September 20, 2017

Choice In the Art Atelier - Susan Stein, Art Atelierista

 "Imagination is more important than knowledge.”  ~ Albert Einstein

Offering young children choices is a basic principle of developmentally appropriate practice. We do this every day as both parents and teachers. “Would you like to wear the blue shirt or the red one?” “In what area of the classroom would you like to begin your play this morning?” Choice gives our children a sense of control, builds self esteem, cognitive development and problem solving skills, and helps children develop autonomy and accept responsibility.

How does this translate into the Art Atelier? 

The move to Choice Based Art Education (CBAE), also called Teaching For Artistic Behavior (TAB), continues to grow in popularity. Choice Based art classrooms are working studios where students are the artists and learn through authentic artmaking. Control shifts from teacher to learner as students explore their own ideas and interests with a variety of art media. This concept supports multiple modes of learning to meet the diverse needs of our students. Choice classrooms are exciting, engaging and relevant to today’s learners who are building 21st Century skills.

Over the years I have developed and continue to hone my personal combination of Reggio Inspired pedagogy and Choice Based art education that is specifically geared to young children.

Young children are natural artists, and I support and guide them in their artmaking through:

> maintaining a studio environment with specific, distinct, organized supply areas within children’s reach

> rotating and introducing new art materials into the atelier

> integrating artmaking with other topics of interest, including what the children are studying in their classrooms

> giving children exposure to art vocabulary, art history and the work of famous artists

> providing developmentally appropriate challenges

> demonstrating art techniques and skills to expand children’s ability to self express

> guiding children in their decision making through questioning

> inspiring children with new art experiences

> reflecting with children on their artwork both as they create and upon completion

> facilitating group and individual work

> helping children understand the artistic process

> encouraging persistence, resiliency, imagination and exploration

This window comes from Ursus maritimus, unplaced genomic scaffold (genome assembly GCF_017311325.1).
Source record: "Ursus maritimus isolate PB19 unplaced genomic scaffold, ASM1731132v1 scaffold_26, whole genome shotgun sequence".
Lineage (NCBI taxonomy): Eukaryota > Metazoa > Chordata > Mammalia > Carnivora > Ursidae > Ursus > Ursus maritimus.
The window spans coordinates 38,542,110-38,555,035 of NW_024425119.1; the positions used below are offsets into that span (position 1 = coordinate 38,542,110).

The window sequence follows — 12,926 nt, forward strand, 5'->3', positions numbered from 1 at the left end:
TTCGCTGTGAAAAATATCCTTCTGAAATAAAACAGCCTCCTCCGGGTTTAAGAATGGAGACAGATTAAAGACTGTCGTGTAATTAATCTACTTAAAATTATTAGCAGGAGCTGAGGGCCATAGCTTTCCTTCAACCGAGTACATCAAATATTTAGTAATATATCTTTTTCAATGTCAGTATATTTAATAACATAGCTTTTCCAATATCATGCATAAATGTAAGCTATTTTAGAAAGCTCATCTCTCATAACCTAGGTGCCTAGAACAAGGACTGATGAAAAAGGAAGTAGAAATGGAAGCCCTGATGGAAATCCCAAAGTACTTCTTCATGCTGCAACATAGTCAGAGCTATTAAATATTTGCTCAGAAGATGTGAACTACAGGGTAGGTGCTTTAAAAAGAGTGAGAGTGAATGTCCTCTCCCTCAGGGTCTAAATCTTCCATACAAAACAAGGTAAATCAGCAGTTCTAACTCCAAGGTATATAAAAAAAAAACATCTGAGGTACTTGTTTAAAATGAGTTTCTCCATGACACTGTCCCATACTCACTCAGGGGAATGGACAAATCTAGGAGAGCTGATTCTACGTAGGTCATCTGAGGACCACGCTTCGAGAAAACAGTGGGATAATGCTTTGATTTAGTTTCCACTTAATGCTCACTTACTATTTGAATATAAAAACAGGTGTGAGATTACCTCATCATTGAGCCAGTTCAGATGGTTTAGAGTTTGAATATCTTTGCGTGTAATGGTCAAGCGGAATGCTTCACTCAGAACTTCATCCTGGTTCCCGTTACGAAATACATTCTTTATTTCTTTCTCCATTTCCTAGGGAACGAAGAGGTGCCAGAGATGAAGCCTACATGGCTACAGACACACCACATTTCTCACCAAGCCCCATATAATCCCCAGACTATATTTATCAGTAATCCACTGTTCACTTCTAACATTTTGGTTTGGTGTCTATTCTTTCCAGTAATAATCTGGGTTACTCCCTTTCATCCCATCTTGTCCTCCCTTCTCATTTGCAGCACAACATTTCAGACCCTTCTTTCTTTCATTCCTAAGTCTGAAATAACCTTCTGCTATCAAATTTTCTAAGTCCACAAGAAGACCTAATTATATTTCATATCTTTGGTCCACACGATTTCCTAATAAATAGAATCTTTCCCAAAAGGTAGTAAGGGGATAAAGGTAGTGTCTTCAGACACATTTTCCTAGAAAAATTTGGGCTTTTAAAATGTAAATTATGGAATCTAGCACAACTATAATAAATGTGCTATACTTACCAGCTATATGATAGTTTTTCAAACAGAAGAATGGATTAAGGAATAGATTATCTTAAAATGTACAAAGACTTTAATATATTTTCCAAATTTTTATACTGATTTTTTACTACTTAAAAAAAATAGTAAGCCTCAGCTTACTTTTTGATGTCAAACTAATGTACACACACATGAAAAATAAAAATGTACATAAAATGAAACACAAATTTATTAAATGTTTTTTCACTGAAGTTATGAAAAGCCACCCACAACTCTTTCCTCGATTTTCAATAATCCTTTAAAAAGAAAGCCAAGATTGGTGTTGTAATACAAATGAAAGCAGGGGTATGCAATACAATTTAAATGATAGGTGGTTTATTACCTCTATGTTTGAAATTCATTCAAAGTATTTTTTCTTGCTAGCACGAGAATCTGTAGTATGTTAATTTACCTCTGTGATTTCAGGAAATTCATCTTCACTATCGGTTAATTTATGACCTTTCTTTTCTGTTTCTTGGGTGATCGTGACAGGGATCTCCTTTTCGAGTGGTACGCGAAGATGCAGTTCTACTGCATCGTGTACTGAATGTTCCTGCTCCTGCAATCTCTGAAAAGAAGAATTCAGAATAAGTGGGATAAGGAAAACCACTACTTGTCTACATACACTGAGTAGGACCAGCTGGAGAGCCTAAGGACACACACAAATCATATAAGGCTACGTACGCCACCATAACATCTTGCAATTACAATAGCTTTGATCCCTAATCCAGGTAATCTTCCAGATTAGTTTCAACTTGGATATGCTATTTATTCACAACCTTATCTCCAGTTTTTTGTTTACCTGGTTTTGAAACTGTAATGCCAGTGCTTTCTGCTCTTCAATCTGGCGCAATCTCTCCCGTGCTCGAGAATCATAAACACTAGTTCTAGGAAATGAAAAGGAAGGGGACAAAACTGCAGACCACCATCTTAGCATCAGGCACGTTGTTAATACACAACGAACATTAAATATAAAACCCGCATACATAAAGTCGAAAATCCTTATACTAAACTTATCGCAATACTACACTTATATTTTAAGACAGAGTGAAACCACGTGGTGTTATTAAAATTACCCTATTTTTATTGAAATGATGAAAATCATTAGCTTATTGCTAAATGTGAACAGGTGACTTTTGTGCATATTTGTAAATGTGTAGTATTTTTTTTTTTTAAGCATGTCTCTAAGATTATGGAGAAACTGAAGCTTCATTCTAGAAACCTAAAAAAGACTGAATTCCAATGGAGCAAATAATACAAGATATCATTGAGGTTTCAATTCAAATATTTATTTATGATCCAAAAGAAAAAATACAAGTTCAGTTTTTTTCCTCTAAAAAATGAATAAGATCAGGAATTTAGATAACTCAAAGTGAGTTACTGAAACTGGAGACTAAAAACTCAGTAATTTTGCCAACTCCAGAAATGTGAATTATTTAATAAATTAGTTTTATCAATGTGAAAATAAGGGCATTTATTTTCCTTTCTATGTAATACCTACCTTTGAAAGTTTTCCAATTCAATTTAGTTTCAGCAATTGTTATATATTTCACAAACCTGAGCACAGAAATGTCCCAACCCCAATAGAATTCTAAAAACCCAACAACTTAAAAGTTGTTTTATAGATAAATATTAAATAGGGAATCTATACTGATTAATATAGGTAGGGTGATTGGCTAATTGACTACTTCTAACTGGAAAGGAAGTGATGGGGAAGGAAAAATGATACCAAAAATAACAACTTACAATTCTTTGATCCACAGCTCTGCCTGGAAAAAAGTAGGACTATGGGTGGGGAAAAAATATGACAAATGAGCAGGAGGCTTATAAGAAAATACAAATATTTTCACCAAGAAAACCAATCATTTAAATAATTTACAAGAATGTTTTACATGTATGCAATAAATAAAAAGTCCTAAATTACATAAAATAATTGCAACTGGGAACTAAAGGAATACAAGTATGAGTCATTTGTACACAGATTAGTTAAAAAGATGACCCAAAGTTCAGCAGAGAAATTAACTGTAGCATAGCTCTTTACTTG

Are there times when there is no choice?

Throughout most of the day, our children are practicing - and therefore sharpening - their choice making abilities. However, there are times when children do not have a choice. There are safety concerns and important procedures. There is a time when you need to get into the car in the morning. There is a right way to use and honor materials and a time for cleaning up and transitioning. The more opportunities for choice that children have, the more accommodating they will be when there is no choice.

What happens when there are too many choices?

An overload of choices can actually be debilitating, for both children and adults. There is such a thing as too many choices. Think of choosing a phone service provider or even a box of crackers at the grocery store. Our minds can only sort through so many options before tiring or giving up. This is why the candy bars are on the checkout aisle. Children can be easily overwhelmed with a room full of toys or a dozen types of art materials. It’s difficult to discover an item of interest when there is too much visual noise. “Less is more” is as apt as ever in today’s world of virtually unlimited choice.

Making Choices in the Art Atelier

As in all areas of the ECEC program, choice in the Art Atelier is guided by the children’s stage of development. Two year olds always enjoy several choices of carefully curated art materials to meet their need to explore and figure out how materials work. Three year olds can begin to express their individuality by choosing from several types of media in a given section of the Art Atelier. For example, they might choose sculpting with clay, found objects, or wire. Four and five year olds can use their familiarity with art materials and techniques to choose how to best express their ideas around a concept. As children get older they are able to better discern among a larger variety of choices. Every age group is constantly learning new ways to create and discovering new ideas to explore.

When our children are comfortable making choices, experiencing the results, and thinking for themselves, they can make good choices when they are older and the stakes are higher.

 







 

 

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